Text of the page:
A salvage team tasked with removing the Costa Concordia, which ran aground off Giglio, Italy, is preparing to rotate the ship into an upright position using a technique known as parbuckling.
Parbuckling involves using a purchase to pull the ship onto an underwater platform, then refloating it using sponsons. It has never been attempted on a vessel the size of the 952-foot Costa Concordia. The ship will be towed to a nearby port for dismantling.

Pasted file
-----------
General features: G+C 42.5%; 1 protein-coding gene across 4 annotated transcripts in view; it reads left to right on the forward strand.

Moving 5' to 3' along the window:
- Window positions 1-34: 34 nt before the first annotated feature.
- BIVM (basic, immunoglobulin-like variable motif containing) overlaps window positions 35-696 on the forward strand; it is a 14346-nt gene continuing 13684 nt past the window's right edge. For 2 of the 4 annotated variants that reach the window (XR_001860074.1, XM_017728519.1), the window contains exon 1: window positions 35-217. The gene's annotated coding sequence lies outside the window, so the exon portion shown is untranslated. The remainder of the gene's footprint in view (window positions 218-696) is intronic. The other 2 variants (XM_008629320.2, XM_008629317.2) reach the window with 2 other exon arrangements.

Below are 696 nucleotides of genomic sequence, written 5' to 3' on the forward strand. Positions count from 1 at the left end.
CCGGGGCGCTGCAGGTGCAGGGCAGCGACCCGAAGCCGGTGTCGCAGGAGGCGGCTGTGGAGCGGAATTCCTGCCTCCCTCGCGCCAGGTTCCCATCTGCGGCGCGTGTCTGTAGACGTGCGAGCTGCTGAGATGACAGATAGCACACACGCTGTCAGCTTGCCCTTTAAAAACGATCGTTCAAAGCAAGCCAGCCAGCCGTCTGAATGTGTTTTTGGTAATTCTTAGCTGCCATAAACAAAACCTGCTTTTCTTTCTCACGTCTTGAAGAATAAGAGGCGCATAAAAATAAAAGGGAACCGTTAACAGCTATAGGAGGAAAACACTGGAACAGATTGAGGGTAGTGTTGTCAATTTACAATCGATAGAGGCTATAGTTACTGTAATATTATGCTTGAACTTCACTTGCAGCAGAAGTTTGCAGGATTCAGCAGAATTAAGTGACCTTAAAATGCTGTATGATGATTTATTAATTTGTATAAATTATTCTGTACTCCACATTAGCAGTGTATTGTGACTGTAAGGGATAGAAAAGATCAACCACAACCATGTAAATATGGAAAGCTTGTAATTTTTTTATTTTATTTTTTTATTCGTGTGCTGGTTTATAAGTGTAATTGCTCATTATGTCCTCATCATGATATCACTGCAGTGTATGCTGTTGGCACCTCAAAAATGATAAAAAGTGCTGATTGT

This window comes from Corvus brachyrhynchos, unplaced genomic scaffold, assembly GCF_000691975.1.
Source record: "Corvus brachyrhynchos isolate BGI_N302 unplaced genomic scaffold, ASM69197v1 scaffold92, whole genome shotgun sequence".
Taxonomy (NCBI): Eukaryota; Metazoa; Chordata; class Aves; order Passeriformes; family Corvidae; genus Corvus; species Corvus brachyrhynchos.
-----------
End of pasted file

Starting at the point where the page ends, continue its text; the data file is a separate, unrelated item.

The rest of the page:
The Reuters news service produced this compelling report on the status of the salvage operation.
The salvor, Titan-Micoperi, says the operation is 77 percent complete, according to The Parbuckling Project, which is documenting the operation. There are 28 vessels on site and an estimated 474 workers.
After months of debating the risks, the Italian government decided that delaying the parbuckling until the spring might compromise the operation, according to a statement.
The manslaughter trial of the Concordia's captain, Francesco Schettino, resumes Sept. 23. The accident that sank the liner led to the loss of 32 lives in January 2012.